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Fed Chair Jay Powell. Photo illustration: Aïda Amer/Axios. Photo by Samuel Corum/Getty Images

Even though the Fed's policymaking committee has no meeting scheduled until mid-September, more attention is turning to the central bank as inflation has begun to pick up and Congress left town without delivering a new round of fiscal stimulus.

Why it matters: Since its unprecedented intervention into financial markets in March, the Fed has been seen as the driver of financial markets — holding up stock and bond prices through its massive bond-buying programs.

What's happening: Treasury yields spiked 26 basis points between Aug. 4 and Aug. 13, hitting their highest since June 24, and the stock market's gains have slowed.

  • "What we’re seeing is the market trying to figure out what’s next from the Fed," Gennadiy Goldberg, U.S. rates strategist at TD Securities, tells Axios.
  • "There’s very little doubt about the Fed being accommodative but what does the fall look like?"

The biggest questions are about the pace of an economic recovery in the U.S. and how that could impact asset prices.

  • While few investors believe a COVID-19 vaccine could be ready and widely available before year-end, investors are positioning just in case — not wanting to miss out on another market bonanza.
  • "People don’t want to wait for vaccine news to come out to reposition their portfolio," Richard Steinberg, chief market strategist at The Colony Group, tells Axios.

The big picture: A quickly recovering economy could be great for stock prices but trouble for bonds, and has the potential to put the Fed behind the curve on inflation, auguring for faster interest rate hikes.

  • Both consumer and wholesale prices have increased much faster than expected in recent months and the Washington Post wrote earlier this month that "the cost of groceries has been rising at the fastest pace in decades."

The bottom line: The Fed faces a number of new pressures but the market will be looking for assurances that chair Jerome Powell and company are still prepared to do whatever it takes to keep interest rates down and asset prices flying high.

What's next: Investors will be carefully perusing minutes from the Fed's July meeting, which will be released on Wednesday.

Go deeper

Felix Salmon, author of Capital
Nov 20, 2020 - Politics & Policy

Steven Mnuchin acts to hobble the Fed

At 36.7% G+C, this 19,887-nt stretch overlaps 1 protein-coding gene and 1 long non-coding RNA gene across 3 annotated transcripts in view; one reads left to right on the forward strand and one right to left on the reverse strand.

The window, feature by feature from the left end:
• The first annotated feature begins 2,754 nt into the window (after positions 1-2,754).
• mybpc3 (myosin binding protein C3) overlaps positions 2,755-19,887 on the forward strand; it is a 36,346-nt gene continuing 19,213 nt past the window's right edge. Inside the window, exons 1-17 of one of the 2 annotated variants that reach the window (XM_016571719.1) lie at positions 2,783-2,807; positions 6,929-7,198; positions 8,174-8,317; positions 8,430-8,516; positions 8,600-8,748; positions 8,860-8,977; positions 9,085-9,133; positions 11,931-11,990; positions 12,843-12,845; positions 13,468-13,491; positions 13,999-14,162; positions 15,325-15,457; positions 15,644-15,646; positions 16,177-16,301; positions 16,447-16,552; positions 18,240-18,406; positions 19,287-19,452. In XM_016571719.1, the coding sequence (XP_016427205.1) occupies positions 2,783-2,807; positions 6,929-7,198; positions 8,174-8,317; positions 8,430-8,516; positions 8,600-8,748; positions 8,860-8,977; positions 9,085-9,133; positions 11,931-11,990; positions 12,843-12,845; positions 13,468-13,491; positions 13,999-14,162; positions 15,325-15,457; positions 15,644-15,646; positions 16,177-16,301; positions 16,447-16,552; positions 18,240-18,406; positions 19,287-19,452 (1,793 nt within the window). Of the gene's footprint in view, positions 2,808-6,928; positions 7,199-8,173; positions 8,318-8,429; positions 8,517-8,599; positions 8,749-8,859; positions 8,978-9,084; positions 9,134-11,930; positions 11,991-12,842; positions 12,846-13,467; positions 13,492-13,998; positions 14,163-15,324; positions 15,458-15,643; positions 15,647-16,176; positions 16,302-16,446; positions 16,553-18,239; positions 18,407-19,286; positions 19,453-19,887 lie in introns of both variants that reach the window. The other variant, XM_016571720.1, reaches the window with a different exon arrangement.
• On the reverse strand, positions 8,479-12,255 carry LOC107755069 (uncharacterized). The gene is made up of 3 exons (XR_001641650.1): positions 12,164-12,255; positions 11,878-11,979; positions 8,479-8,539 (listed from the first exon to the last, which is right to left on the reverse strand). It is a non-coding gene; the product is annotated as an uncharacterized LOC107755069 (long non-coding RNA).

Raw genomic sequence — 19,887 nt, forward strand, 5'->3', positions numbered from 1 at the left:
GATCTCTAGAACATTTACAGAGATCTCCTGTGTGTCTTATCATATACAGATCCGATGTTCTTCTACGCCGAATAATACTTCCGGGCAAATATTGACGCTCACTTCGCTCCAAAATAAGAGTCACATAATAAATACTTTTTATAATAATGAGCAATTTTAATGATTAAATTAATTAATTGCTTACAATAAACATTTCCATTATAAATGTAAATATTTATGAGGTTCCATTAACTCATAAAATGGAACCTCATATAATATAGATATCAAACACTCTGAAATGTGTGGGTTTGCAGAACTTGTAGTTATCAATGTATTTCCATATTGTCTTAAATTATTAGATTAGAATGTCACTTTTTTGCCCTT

Photo: Toni L. Sandys/Pool/Getty Images

Treasury Secretary Steven Mnuchin was one of the heroes of the coronavirus crisis, working hand-in-glove with Fed chair Jay Powell to give the central bank all the ammunition it needed to fight the virus and the associated economic recession. Now, he's trying to take that ammunition away.

Why it matters: If he's successful, Mnuchin will effectively disarm the Fed, creating a lot more economic downside once President-elect Biden takes office.

Emergency Fed lending programs to expire under Mnuchin

U.S. Treasury Secretary Steven Mnuchin. Photo: Caroline Brehman-Pool via Getty

The Treasury Department will not extend several Federal Reserve lending programs set to expire by year's end that were put in place at the start of the COVID-19 pandemic.

Why it matters: There is concern that pulling the plug on these loan programs will negatively impact the still-fragile economy. Eliminating the programs could hobble the Fed and make it harder to revive similar assistance under a new Congress.

Biden's Day 1 challenges: Systemic racism

Photo illustration: Sarah Grillo/Axios. Photo: Kirsty O'Connor (PA Images)/Getty Images

Advocates are pushing President-elect Biden to tackle systemic racism with a Day 1 agenda that includes ending the detention of migrant children and expanding DACA, announcing a Justice Department investigation of rogue police departments and returning some public lands to Indigenous tribes.

Why it matters: Biden has said the fight against systemic racism will be one of the top goals of his presidency — but the expectations may be so high that he won't be able to meet them.

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